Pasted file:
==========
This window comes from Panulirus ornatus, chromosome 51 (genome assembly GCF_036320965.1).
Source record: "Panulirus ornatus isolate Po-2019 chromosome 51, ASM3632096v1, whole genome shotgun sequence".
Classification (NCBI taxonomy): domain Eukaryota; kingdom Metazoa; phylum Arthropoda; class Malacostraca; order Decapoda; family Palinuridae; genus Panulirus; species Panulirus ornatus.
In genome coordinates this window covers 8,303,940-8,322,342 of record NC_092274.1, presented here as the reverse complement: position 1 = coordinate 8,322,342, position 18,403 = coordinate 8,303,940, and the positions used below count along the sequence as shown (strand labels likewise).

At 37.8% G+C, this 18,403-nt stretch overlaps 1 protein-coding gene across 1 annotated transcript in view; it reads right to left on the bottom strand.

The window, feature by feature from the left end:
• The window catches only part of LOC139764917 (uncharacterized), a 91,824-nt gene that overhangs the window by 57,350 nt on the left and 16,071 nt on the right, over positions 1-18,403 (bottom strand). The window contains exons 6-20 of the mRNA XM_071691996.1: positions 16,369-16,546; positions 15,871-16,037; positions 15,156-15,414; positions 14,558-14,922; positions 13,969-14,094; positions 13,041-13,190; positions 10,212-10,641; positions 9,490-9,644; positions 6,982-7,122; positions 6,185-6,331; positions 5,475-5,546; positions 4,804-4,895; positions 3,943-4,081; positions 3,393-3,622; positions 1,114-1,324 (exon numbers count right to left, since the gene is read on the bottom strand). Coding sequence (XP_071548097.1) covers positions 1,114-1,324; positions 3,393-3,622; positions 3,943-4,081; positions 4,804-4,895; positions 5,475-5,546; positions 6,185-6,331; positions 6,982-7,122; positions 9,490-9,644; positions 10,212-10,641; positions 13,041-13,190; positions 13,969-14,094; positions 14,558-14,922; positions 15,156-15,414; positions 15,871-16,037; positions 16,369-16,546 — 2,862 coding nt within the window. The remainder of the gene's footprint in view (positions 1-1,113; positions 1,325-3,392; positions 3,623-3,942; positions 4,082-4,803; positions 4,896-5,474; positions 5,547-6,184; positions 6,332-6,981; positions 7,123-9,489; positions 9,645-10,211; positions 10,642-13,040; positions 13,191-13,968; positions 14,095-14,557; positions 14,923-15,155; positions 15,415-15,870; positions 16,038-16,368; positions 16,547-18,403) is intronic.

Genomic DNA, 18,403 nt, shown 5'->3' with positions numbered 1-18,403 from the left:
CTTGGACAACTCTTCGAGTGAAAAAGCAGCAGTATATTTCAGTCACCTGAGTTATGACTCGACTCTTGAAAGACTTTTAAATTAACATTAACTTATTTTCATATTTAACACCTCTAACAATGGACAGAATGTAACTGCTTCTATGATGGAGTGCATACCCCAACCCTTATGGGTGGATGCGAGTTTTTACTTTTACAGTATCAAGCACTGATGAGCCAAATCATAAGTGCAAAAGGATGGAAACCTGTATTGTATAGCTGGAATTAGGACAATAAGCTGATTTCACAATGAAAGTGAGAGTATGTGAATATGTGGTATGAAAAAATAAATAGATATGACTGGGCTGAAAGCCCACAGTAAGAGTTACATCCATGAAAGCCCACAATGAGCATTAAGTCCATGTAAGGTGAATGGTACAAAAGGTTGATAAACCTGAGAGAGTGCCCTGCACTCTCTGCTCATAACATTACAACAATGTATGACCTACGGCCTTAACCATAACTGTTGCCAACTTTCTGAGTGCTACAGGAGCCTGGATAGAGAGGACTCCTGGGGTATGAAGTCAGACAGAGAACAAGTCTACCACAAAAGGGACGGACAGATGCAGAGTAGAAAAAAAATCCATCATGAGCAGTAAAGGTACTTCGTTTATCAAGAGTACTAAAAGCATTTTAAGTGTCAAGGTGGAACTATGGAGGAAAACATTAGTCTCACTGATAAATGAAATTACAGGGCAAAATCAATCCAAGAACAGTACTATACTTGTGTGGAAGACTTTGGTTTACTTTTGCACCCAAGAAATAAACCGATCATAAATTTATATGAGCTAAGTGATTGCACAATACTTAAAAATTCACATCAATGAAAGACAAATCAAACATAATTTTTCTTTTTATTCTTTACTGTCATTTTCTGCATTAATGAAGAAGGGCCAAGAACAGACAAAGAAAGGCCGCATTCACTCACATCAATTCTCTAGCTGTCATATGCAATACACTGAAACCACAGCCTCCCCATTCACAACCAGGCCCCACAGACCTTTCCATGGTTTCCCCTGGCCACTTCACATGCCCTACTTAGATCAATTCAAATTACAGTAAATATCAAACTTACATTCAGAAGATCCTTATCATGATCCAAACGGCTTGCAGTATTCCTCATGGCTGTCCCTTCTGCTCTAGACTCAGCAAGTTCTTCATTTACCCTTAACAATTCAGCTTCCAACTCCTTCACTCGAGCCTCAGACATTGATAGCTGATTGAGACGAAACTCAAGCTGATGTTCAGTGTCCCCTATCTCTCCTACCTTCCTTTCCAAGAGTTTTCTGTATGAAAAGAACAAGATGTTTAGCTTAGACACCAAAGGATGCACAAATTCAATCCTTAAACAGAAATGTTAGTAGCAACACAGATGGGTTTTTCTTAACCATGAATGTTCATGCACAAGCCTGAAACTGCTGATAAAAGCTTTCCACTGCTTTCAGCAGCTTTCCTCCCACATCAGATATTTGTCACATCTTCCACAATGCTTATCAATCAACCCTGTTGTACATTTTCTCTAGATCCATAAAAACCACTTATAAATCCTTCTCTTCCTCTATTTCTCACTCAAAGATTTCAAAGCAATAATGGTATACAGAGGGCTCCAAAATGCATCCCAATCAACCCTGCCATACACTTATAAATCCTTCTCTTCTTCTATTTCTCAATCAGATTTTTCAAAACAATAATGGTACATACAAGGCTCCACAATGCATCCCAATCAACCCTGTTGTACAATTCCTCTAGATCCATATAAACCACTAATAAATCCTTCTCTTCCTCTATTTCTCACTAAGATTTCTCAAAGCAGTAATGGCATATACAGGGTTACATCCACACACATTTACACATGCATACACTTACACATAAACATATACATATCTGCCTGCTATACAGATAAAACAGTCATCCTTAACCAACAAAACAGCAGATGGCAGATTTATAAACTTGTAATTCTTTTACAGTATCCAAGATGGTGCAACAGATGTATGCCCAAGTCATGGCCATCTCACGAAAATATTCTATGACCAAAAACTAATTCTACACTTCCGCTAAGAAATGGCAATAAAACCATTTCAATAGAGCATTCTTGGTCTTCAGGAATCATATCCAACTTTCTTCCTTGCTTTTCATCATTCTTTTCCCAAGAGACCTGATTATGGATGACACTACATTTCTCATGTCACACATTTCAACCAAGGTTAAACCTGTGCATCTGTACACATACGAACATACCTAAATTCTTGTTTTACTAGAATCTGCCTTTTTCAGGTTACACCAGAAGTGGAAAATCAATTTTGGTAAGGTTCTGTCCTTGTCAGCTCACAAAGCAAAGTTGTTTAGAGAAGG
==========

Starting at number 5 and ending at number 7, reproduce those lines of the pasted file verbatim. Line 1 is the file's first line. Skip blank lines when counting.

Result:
At 37.8% G+C, this 18,403-nt stretch overlaps 1 protein-coding gene across 1 annotated transcript in view; it reads right to left on the bottom strand.

The window, feature by feature from the left end:
• The window catches only part of LOC139764917 (uncharacterized), a 91,824-nt gene that overhangs the window by 57,350 nt on the left and 16,071 nt on the right, over positions 1-18,403 (bottom strand). The window contains exons 6-20 of the mRNA XM_071691996.1: positions 16,369-16,546; positions 15,871-16,037; positions 15,156-15,414; positions 14,558-14,922; positions 13,969-14,094; positions 13,041-13,190; positions 10,212-10,641; positions 9,490-9,644; positions 6,982-7,122; positions 6,185-6,331; positions 5,475-5,546; positions 4,804-4,895; positions 3,943-4,081; positions 3,393-3,622; positions 1,114-1,324 (exon numbers count right to left, since the gene is read on the bottom strand). Coding sequence (XP_071548097.1) covers positions 1,114-1,324; positions 3,393-3,622; positions 3,943-4,081; positions 4,804-4,895; positions 5,475-5,546; positions 6,185-6,331; positions 6,982-7,122; positions 9,490-9,644; positions 10,212-10,641; positions 13,041-13,190; positions 13,969-14,094; positions 14,558-14,922; positions 15,156-15,414; positions 15,871-16,037; positions 16,369-16,546 — 2,862 coding nt within the window. The remainder of the gene's footprint in view (positions 1-1,113; positions 1,325-3,392; positions 3,623-3,942; positions 4,082-4,803; positions 4,896-5,474; positions 5,547-6,184; positions 6,332-6,981; positions 7,123-9,489; positions 9,645-10,211; positions 10,642-13,040; positions 13,191-13,968; positions 14,095-14,557; positions 14,923-15,155; positions 15,415-15,870; positions 16,038-16,368; positions 16,547-18,403) is intronic.